The Top 25: #1 Russell Dreisenstock, Naspers Ventures
It is a nice message to receive from a star investor: “Have you seen our Swiggy announcement today? Big finish to the year.”
The big finish to 2018 for Russell Dreisenstock, head of international investments at Naspers Ventures, was Swiggy raising $1bn in a round led by the South Africa-based media, education and internet company.
This followed news earlier in December of Naspers leading the $540m round – including buying some shares from existing investors – for India-based education company BYJU at a reported $4bn valuation. Dreisenstock, who has worked with the South Africa-based media and internet group for 18 years, joined BYJU’s board with its latest round.
He said: “With the largest school-age population in the world and a growing middle-class with the willingness to commit significant resources towards quality education for their children, BYJU is perfectly positioned to provide an effective supplemental education solution for students across India. We partnered BYJU because we believe the company’s success in India will translate across borders in any country where students are looking for an innovative and engaging form of education beyond the classroom.”
In addition to BYJU and Swiggy, Naspers has built a significant education and consumer technology portfolio. Currently at Naspers Ventures in San Francisco, California, Dreisenstock is responsible for identifying exceptional entrepreneurs and disruptive platforms, charting the course for Naspers to build leading technology companies globally.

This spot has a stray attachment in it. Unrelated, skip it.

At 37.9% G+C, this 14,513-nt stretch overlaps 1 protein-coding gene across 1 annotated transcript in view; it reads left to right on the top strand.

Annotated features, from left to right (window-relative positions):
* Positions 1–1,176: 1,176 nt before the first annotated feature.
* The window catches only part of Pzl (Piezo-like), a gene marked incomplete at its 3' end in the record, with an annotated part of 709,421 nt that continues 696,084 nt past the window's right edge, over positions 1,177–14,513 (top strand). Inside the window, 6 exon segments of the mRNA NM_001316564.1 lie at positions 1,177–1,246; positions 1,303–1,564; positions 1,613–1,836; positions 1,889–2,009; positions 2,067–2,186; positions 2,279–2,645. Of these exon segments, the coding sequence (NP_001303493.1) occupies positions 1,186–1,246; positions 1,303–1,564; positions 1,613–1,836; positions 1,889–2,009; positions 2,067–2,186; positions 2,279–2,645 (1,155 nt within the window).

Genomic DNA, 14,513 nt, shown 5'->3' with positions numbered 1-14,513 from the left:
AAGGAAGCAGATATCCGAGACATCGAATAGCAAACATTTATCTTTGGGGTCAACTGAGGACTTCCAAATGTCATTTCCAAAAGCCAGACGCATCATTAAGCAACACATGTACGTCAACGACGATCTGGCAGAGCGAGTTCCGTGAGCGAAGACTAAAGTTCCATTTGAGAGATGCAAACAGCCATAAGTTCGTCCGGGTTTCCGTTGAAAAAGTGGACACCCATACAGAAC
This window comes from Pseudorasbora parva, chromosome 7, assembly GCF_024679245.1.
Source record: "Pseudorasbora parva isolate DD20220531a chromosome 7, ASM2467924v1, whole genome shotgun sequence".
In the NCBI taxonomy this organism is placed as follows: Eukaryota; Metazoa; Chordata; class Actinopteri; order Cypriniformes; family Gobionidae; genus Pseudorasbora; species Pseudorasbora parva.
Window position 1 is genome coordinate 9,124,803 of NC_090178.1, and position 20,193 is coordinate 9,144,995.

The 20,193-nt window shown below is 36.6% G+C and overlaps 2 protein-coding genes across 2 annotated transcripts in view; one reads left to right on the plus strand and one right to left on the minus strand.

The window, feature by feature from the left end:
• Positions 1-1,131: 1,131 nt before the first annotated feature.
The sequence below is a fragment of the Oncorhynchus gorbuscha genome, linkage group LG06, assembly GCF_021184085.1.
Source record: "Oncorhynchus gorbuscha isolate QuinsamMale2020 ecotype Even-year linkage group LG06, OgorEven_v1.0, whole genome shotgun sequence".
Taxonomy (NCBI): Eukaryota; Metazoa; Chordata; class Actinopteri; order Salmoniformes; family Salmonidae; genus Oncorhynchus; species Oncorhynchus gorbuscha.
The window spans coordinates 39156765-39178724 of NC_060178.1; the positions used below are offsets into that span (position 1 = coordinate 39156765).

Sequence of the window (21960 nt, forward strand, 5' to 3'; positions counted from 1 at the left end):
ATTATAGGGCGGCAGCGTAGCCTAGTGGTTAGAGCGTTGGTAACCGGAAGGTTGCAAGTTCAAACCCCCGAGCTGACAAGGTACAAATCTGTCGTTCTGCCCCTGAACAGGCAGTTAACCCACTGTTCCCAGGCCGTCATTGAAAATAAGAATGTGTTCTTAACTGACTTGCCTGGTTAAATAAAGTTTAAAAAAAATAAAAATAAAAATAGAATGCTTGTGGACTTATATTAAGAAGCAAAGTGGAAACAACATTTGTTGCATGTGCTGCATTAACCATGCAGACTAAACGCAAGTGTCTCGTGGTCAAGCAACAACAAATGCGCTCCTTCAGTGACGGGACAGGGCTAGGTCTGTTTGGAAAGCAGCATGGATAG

Dreisenstock has led investments for Naspers in several companies worldwide, including Germany-based food delivery businesses Delivery Hero, which is present in 40-plus markets globally and in which Naspers invested $1.3bn. He also led or participated in investments in Flipkart, RedBus and Goibibo in India; Dubizzle and Souq.com in the Middle East; Movile and iFood in Brazil; SimilarWeb and Twiggle in Israel; Udemy, Codecademy and Brainly in the US; and Tokobagus and Sulit in Southeast Asia.
He said the Delivery Hero investments had been a big success. “We invested just before their initial public offering, at the IPO and just after – buying secondary from Rocket – and have seen a material return in just over a year. As always, we are invested for the long term and look forward to global success with Delivery Hero. In addition, the success and explosive growth of iFood in Latin America and Swiggy in India is particularly exciting for me as we invested in these companies quite early.
“My main ambition is to open up new vertical segments for Naspers in innovative and exciting new areas that are addressing huge societal needs, like education, health and food. Also, I am working to ensure that our existing investments have the support and capital to maximise their global potential.”
He has certainly started to achieve this goal. Larry Illg, CEO of Naspers Ventures, said: “Over the past several years, Russell has led the investments of several companies that have begun to shape our future. He was the deal mastermind behind our food delivery investments, including Delivery Hero, Swiggy and iFood, and has also been instrumental in developing our edtech portfolio including Udemy, Brainly, Codecademy and SoloLearn. Russell has a deep passion for seeking out innovative companies that are truly disruptive to bring into the Naspers portfolio.”